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Wednesday, October 23, 2019

HMS Endeavour

Posted to Maritime Musings (by Dennis Bryant) on December 2, 2014

The bark HMS Endeavour was built in 1764 as the collier Earl of Pembroke. A type known locally as a Whitby Cat, it had a broad, flat bow, a square stern, a long box-like body with a deep hold, and a flat bottom. Originally ship-rigged, it was…

IMU - the Maritime Varsity in turmoil

Posted to IMU - the Maritime Varsity in turmoil (by Joseph Fonseca) on April 10, 2013

Four years into its existence, the Indian Maritime University set up under the Union government has turned out to be a big disappointment. Most stakeholders in maritime education and training feel let down on hearing the disturbing news about the new vice-chancellor…

TSA Announces TWIC Extension Option

Posted to Maritime Transportation Security News and Views (by John C.W. Bennett) on June 18, 2012

On June 15, the Transportation Security Administration (TSA) TWIC website announced a forthcoming option for many holders of the Transportation Worker Identification Credential (TWIC) to extend the expiration date of their TWICs pending implementation…

Henry Hudson

Posted to Maritime Musings (by Dennis Bryant) on November 22, 2011

Little is known of Henry Hudson prior to 1607, when he was hired by the Muscovy Company of the Kingdom of England to find a northern route to the Far East. He and a crew of ten sailed on the 80-ton Hopewell. They reached the east coast of Greenland and traveled north to the ice pack.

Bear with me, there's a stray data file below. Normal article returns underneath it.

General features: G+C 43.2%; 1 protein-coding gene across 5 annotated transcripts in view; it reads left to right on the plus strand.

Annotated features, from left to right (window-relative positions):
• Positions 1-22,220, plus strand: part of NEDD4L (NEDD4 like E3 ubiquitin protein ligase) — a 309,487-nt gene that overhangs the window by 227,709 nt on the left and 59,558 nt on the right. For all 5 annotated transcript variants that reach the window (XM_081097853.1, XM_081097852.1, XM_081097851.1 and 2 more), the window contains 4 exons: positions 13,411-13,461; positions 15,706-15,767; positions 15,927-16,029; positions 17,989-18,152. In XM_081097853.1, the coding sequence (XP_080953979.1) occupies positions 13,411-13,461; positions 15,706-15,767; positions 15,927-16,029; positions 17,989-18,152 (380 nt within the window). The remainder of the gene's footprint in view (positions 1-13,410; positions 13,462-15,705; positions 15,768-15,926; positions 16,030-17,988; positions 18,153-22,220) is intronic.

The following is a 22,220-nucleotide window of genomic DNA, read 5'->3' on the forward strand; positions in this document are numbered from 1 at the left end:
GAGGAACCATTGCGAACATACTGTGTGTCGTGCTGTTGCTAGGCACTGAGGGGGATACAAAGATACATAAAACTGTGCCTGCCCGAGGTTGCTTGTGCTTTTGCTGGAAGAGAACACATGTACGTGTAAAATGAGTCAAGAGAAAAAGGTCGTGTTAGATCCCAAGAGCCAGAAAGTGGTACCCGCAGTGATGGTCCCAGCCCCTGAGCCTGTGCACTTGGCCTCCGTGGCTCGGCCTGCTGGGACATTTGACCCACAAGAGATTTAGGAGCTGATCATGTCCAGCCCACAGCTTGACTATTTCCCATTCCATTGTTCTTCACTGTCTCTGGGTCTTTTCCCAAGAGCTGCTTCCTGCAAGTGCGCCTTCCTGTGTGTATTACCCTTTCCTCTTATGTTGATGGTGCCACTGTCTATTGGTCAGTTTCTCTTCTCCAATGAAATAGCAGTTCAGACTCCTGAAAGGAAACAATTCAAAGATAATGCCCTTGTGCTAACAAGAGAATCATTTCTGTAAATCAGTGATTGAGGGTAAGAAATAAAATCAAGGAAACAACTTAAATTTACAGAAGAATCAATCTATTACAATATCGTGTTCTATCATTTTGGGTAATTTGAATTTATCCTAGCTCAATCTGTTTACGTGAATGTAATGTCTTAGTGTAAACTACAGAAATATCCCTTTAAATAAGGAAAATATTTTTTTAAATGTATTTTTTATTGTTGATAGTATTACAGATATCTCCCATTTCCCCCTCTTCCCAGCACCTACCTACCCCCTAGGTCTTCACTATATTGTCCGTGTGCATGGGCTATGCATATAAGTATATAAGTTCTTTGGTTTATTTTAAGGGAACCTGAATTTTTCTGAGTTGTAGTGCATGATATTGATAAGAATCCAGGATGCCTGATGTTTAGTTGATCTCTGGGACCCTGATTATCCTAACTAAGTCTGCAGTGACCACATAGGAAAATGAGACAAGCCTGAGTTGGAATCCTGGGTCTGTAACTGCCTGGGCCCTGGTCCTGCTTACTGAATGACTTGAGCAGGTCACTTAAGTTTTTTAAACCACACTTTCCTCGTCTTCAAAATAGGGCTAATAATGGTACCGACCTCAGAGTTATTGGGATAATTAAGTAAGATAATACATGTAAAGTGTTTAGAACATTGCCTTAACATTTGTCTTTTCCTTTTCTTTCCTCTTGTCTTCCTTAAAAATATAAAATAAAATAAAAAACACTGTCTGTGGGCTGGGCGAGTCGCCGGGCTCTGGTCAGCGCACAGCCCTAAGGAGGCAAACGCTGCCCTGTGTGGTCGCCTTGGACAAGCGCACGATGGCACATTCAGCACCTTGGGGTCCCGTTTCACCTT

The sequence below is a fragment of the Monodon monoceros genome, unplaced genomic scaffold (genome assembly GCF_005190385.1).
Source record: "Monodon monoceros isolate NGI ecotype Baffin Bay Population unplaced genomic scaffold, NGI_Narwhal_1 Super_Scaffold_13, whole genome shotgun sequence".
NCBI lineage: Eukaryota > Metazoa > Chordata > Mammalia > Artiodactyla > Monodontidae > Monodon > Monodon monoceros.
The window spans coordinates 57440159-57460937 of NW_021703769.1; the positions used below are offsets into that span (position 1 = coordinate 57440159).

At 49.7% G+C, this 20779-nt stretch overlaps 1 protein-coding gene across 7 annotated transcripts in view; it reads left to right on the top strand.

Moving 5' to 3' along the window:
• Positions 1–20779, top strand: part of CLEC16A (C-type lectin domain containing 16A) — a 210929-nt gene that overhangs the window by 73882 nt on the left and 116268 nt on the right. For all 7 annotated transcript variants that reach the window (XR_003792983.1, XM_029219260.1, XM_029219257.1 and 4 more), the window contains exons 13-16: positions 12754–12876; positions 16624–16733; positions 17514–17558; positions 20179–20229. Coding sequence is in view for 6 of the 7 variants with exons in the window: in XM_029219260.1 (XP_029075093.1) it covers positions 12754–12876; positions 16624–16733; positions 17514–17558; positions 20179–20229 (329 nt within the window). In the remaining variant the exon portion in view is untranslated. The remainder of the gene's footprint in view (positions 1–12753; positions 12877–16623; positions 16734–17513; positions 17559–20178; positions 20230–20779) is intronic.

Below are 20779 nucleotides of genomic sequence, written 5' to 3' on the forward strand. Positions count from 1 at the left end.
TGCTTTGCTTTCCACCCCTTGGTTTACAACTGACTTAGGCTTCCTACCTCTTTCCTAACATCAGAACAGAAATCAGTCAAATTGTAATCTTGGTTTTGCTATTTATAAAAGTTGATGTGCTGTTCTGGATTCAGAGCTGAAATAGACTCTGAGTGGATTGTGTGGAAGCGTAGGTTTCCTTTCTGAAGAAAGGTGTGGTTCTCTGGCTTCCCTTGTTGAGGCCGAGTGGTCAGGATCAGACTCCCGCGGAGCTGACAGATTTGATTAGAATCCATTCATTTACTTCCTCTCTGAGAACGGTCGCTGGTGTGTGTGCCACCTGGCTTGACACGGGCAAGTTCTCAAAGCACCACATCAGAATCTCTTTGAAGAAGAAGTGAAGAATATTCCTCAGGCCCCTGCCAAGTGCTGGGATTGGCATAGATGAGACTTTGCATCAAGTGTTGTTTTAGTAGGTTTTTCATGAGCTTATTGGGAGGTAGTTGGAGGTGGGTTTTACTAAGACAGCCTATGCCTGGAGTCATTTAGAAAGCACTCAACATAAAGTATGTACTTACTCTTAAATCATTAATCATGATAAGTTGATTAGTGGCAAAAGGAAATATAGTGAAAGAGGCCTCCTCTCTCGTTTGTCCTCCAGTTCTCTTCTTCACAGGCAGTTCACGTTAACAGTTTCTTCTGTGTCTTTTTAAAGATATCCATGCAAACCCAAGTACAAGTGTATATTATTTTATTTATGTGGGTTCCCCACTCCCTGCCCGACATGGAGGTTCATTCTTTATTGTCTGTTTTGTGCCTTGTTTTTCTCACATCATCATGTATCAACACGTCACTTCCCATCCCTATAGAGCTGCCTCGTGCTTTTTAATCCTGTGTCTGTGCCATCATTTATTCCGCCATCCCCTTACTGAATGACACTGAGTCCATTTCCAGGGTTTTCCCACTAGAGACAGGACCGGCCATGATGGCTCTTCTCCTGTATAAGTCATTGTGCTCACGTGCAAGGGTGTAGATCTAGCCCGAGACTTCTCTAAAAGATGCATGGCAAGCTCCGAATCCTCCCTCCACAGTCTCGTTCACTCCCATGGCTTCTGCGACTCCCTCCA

USS Princeton

Posted to Maritime Musings (by Dennis Bryant) on August 30, 2011

The frigate USS Princeton, launched in 1843, was named after Princeton, New Jersey, site of an American victory during the Revolutionary War. The city was also the home of the prominent Stockton family, avid supporters of the project to build the vessel.

USCG Districts

Posted to Maritime Musings (by Dennis Bryant) on April 6, 2010

The US Coast Guard adopted the concept of geographic districts when it absorbed the US Lighthouse Service in 1939. Previously, it had no formal segmentation of its chain of command based on geography. Rather, the chain of command was grouped around function.

Trireme - dreadnaught of the ancient Mediterranean

Posted to Maritime Musings (by Dennis Bryant) on March 5, 2010

The trireme was utilized as a warship in the Mediterranean Sea from the 7th century BC until the fall of the Roman Republic at about the commencement of the Christian era. No other warship design has survived in service for a comparable period. It was truly the dominant battleship of its day.